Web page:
By: Sam Meyerkopf / @HoopLikeDrazen
It’s great to really dig into prospects for Europe and get scouting heavy but it’s summer and sometimes a fun basketball column is needed. Here are some All-Teams I made to help digest my week in Las Vegas watching NBA Summer League. The team listed with the player is their Summer League team.
Some of these quick profiles are a little bit harsh but all of these players are ones that I see talent in and some just need time to develop. Euro Ball is not always an easy transition for American players and it’s important to figure out the right time to go over.
Basically the All-Looks Team. If you don’t already know but this is, if you saw these guys walking (or running) around you would want them on your team (aka if you saw them in an Airport). These players can have great highlights and really look like players physically but their game or character is incomplete.
Keifer Sykes, PG, Cleveland Cavaliers
At first glance Sykes is small but watch him run and jump once and you get why he’s on this Team. Sykes could be in the NBA Dunk Contest next season but instead he will probably be in the D-League Dunk Contest. He has crazy leaping ability and is also super quick. He uses his athleticism to get after it on defense and apply a lot of pressure on the ball handler. Problem is offensively in Vegas he kept getting by his defender but then couldn’t make a quick decision afterwards. Sykes is a really fun player but his game is more a bunch of pieces and the puzzle is half made.
Orlando Johnson, G, Washington Wizards
We all know about the Vitoria debacle at the beginning of last season. With huge arms, great height for a 2-guard, and powerful movements, Johnson looks the part. His problems is shooting and basketball IQ. A year with one of the best D-League teams (Austin Spurs) helped Johnson develop as a ball handler and increased his feel for the game but he is still lacking a Euro role. Guards who can’t shoot seemingly have less and less of a place in high level basketball. But he looks like he could tryout for linebacker for an NFL team tomorrow.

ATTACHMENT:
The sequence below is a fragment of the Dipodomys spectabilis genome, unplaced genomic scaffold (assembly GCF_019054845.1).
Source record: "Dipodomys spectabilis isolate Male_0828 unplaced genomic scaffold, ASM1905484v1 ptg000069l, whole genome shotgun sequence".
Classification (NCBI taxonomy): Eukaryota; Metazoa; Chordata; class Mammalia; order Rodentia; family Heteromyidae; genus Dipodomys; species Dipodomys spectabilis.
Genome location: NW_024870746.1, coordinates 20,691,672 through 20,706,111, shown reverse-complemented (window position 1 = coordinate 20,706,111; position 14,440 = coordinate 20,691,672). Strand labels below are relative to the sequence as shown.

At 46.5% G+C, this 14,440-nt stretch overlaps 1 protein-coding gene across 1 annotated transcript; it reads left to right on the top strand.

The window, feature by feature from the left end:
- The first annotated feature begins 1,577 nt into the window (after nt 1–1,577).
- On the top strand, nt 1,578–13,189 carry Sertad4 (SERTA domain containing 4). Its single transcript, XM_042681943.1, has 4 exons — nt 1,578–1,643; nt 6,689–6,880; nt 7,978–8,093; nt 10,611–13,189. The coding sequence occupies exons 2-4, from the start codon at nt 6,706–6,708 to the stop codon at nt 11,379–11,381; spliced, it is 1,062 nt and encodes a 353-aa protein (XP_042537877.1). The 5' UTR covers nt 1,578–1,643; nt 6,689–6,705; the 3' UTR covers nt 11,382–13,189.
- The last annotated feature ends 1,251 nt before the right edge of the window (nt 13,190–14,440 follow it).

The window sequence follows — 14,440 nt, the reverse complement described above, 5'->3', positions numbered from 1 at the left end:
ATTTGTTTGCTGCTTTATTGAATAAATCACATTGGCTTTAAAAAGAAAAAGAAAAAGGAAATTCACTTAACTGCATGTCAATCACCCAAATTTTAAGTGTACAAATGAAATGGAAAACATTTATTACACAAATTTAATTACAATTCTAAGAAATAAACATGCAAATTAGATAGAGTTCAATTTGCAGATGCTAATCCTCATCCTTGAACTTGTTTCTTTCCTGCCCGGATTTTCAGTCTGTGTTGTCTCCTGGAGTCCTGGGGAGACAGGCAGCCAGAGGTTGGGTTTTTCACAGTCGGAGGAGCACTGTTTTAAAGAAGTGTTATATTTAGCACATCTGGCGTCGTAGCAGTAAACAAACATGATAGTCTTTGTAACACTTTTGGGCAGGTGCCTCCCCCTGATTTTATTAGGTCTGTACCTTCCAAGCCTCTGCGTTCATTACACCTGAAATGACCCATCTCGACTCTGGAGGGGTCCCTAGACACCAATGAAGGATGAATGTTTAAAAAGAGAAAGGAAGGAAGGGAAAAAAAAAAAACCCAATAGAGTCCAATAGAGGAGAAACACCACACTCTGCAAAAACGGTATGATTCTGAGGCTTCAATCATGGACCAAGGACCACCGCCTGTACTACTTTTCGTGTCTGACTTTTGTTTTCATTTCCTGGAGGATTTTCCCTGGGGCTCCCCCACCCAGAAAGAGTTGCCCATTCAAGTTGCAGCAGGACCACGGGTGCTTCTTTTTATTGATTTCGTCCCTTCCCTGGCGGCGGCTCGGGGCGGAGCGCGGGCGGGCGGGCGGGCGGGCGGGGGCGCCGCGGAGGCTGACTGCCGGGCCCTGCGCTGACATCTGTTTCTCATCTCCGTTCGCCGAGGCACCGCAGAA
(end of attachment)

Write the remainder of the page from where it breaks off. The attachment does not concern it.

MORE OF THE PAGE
Jamil Wilson, F, Washington Wizards
Feel like I do this dance with Wilson every time I see him. College, PIT, D-League, Summer League… I want him to be a new age, versatile, combo forward who can play inside out. He wants his muscles to blow in the wind while he rises up for another jump shot far, far away from the basket. One of these days it’ll work, hopefully sooner rather than later.
Eric Griffin, PF, Cleveland Cavaliers
An freaky athletic forward who can finish at the rim and hit three’s. Yes, please. First glimpses of Griffin have you wondering why he’s not in the NBA. But then you dig deeper. He was given guaranteed money by the Mavericks last year after summer league but couldn’t hack it at all in training camp and spent the whole year in the D-League with no call-ups. Running, jumping, and shooting is great but if you can’t read the defense or run plays well it can be tough. Tough to see how he fits in Europe right now but as an athletic big in the Philippines or South Korea it could pan out very well.
Cady Lalanne, PF/C, San Antonio Spurs
Anyone that gets love from the Spurs automatically gets a little bit of shine on them in the scouting community. Lalanne is no different, especially after showing off a nice stretch big man game at PIT. The way he runs is so smooth and his touch has gotten so much better that Lalanne really looks the part. But he can’t yet put up consistent stretches of impact in play after play after play. He quite possibly could get an NBA deal off of his potential and then we will see if Lalanne can prove it.
All-‘He Killed At Summer League But Does it Translate To Europe?’ Team
Lorenzo Brown, G, Minnesota Timberwolves
Brown went to Reyer Venezia last year but was sent home after he failed his physical. But then he played all year in the D-League and NBA. Brown is a really good driver and just gets to the rim. He’s a big guard who can finish too. But he doesn’t really organize the team and the shooting is very questionable. Can he hack it in Europe? The NBA style might be a better fit unless he can find a lot of freedom in a European offense.
Victor Rudd, F, New Orleans Pelicans
Very similar to DeQuan Jones last year (who had a great summer league, signed for good money in Cantu, and just couldn’t figure out how to be effective in Italy), Rudd was a highlight reel in Vegas. It seemed like every other time down the court he was putting another rim rocker down. He’s so springy and long, your eyes just lock on to him. But four’s in Europe are asked to think and make decisions a lot and Rudd isn’t quite there yet. Can the athleticism plus finding a team that plays a fast pace mask some of that? Sure, but it will need to be a very correct fit.
Greg Whittington, F Miami Heat